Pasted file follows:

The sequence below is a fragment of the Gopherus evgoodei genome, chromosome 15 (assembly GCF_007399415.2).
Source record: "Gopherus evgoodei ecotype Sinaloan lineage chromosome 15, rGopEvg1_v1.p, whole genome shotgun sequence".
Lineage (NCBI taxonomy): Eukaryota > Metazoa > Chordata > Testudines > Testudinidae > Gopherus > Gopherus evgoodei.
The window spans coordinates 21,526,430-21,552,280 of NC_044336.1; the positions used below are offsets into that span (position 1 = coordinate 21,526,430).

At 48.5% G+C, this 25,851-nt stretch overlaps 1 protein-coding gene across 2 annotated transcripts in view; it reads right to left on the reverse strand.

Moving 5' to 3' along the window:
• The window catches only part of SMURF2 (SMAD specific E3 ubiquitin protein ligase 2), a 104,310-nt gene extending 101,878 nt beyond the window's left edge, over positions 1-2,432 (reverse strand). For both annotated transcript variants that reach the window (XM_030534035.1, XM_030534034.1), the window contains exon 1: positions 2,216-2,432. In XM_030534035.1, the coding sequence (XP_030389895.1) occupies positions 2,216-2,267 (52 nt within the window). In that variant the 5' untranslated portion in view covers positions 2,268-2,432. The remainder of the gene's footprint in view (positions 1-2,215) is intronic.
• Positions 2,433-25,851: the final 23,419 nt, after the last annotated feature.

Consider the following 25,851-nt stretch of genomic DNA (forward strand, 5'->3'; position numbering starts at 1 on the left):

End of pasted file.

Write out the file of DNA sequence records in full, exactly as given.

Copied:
The sequence below is a fragment of the Gopherus evgoodei genome, chromosome 15 (assembly GCF_007399415.2).
Source record: "Gopherus evgoodei ecotype Sinaloan lineage chromosome 15, rGopEvg1_v1.p, whole genome shotgun sequence".
Lineage (NCBI taxonomy): Eukaryota > Metazoa > Chordata > Testudines > Testudinidae > Gopherus > Gopherus evgoodei.
The window spans coordinates 21,526,430-21,552,280 of NC_044336.1; the positions used below are offsets into that span (position 1 = coordinate 21,526,430).

At 48.5% G+C, this 25,851-nt stretch overlaps 1 protein-coding gene across 2 annotated transcripts in view; it reads right to left on the reverse strand.

Moving 5' to 3' along the window:
• The window catches only part of SMURF2 (SMAD specific E3 ubiquitin protein ligase 2), a 104,310-nt gene extending 101,878 nt beyond the window's left edge, over positions 1-2,432 (reverse strand). For both annotated transcript variants that reach the window (XM_030534035.1, XM_030534034.1), the window contains exon 1: positions 2,216-2,432. In XM_030534035.1, the coding sequence (XP_030389895.1) occupies positions 2,216-2,267 (52 nt within the window). In that variant the 5' untranslated portion in view covers positions 2,268-2,432. The remainder of the gene's footprint in view (positions 1-2,215) is intronic.
• Positions 2,433-25,851: the final 23,419 nt, after the last annotated feature.

Consider the following 25,851-nt stretch of genomic DNA (forward strand, 5'->3'; position numbering starts at 1 on the left):